So step one: decide what you need to use FileMaker for that MoneyWorks won't do, and have define clear cut-off boundaries (e.g. we have really complex invoicing requirements so will generate the invoices in FMP, but pass them over to MoneyWorks to do the receivables, tax, general ledger and (possibly) inventory management).
The second issue is the implementation of controls to ensure that things aren't transferred incorrectly (missed out, transferred twice, altered after transfer). The simplest way to do this is to have a batch number that is assigned to the transaction(s) when they are transferred -- and this is true of whether the batch is a single invoice or hundred. The steps are something like:
1. Send the invoices to MoneyWorks;
2. If successful, tag the FMP invoices with the latest batch number (increment each time);
Once an invoice has been allocated in batch number (i.e. has been transferred correctly), it should not be able to be modified in FMP (because the master copy is now in MoneyWorks, and you don't want two different copies). So you need to code for that in the FMP solution.
How do you know if a batch is successful? After the import get FileMaker to ask MoneyWorks to give you a count of the invoices with that batch number, and probably a total of the invoices (the right request to the plug-in will do this), and compare these with the totals calculated in FileMaker. This can be totally scripted as part of the FileMaker routine.
The final issue is working with an accountant. This is not really necessary, but what is necessary is an understanding of the MoneyWorks schema, and the field definitions (just the same as if you were working with someone else's FM database). So there is a separate learning curve to ascend in finding this all out -- it is all documented however (possibly unlike "someone else's FM database"). The field definitions, MoneyWorks functions and import/export routines are in the manual, and a simplified schema is available at the end of the MoneyWorks Automation Guide (on the developers page, the same place the plug-in is downloaded from). The plug-in "tutorial" also has lots of examples in it, and works with the MoneyWorks demo file so you ca have a good play.
Hope that helps the head spin ;-)
thank you again for being so ready to share your knowledge and experience. The screen shot itself gives me some great insights into the process you've set up and the sequence you follow. I think I'm finally getting my head around the batch numbering issue (thank you John, Mark and Grant). It's the key that lets you confirm whether the invoices reached their destination in MoneyWorks safely. If MoneyWorks has the batch number, the number of invoices in that batch and the total amount for that batch agreeing with what's in FileMaker, it went through okay.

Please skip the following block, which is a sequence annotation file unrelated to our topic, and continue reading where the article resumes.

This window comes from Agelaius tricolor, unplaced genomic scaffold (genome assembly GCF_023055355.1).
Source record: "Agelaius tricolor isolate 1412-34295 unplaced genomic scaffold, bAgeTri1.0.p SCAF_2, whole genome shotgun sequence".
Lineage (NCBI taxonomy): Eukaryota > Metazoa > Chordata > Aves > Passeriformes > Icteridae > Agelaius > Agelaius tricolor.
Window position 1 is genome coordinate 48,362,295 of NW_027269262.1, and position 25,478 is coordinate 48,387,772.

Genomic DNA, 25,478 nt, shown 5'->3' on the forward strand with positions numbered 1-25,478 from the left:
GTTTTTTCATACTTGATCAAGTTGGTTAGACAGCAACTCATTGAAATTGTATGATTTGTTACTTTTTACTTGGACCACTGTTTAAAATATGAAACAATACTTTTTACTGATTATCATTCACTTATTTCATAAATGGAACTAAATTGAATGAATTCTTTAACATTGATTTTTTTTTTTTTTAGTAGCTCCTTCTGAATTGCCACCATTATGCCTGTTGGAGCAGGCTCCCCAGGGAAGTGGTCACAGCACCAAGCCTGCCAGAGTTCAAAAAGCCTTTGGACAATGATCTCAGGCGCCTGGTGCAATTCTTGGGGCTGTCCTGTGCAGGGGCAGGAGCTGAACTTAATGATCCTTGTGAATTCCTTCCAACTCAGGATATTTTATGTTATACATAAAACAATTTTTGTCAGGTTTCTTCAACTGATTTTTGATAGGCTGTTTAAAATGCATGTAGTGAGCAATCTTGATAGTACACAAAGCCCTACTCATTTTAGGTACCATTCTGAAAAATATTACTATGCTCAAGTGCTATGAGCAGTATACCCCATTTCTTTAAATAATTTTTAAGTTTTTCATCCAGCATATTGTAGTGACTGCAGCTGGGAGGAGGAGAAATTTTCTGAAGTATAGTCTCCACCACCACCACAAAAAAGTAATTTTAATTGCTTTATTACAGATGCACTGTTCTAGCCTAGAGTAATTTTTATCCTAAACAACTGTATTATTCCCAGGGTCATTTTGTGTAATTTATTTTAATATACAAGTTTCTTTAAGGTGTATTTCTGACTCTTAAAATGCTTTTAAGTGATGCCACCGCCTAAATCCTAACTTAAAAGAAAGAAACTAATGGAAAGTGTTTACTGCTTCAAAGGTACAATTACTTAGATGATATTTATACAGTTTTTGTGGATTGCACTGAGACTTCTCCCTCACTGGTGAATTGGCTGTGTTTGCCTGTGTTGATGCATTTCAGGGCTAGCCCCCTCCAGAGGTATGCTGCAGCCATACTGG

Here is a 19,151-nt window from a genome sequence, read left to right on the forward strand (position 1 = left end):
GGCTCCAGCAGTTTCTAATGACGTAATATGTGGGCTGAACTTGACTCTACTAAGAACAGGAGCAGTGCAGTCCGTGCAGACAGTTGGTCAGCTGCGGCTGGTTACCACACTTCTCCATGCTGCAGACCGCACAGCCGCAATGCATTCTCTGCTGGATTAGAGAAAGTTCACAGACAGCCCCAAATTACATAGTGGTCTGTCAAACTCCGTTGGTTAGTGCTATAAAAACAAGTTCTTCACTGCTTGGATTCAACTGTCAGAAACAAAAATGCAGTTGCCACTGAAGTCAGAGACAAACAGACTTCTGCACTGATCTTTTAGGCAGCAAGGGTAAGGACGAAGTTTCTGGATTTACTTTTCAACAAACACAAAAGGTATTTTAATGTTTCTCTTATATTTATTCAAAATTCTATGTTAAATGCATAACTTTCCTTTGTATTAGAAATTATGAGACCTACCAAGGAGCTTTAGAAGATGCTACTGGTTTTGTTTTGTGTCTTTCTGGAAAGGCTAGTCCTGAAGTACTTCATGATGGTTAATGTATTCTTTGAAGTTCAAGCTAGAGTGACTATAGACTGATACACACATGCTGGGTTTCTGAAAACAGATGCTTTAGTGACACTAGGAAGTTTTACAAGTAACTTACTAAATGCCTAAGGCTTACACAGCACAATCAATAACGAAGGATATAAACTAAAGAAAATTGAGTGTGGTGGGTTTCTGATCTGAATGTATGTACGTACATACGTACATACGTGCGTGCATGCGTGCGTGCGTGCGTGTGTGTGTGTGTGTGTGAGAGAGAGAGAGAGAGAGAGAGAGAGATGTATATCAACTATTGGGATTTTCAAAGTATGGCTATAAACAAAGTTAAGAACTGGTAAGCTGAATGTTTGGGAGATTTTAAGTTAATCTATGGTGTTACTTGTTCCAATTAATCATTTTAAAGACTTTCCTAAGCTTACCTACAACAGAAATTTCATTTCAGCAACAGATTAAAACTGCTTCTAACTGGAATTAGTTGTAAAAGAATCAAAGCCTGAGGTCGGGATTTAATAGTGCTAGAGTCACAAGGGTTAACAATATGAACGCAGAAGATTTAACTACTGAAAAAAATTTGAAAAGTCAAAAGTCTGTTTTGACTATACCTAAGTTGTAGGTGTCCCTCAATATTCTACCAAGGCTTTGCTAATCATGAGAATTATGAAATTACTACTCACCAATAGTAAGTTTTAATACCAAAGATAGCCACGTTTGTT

I know this has been spelled out for me a numberr of times now, but I had to get to a point where I understood why it was happening, and therefore its place in the whole scheme. I get it now . This is pretty big for me.
Thank you, thank you, thank you,
the head spin is slowing .
I've definitely got the batch processing issue sorted now. In the solution I'm developing there are distinct workflow advantages to creating the invoices in FileMaker, but it makes sense then, as you say, to "pass them over to MoneyWorks to do the receivables, tax, general ledger and (possibly) inventory management."
So there has to be some really good reason (as there is in John Wolff's scenario) to take the processing outside of the accounting system.
Are you talking about the way John processes credit card payments in FileMaker? Otherwise I'm not understanding the whole "really good reason" thing. Simple is good for me, and if I can leave that whole receivables side to MoneyWorks it's a good thing. I really need to start playing with the MW Demo, don't I?
The final issue is working with an accountant. This is not really necessary, but what is necessary is an understanding of the MoneyWorks schema, and the field definitions ... So there is a separate learning curve to ascend in finding this all out
I've (very briefly) checked out the MoneyWorks schema at the end of the automation guide, and that head spin is picking up speed again. But I do see where I have to go now. Lots of learning ahead. I have to talk to the boss, and I have to get stuck into the demo and the plugin.
Thank you for laying out such a detailed answer to my initial question, Grant, and the ones I posed later. You've been incredibly helpful - and you have great patience.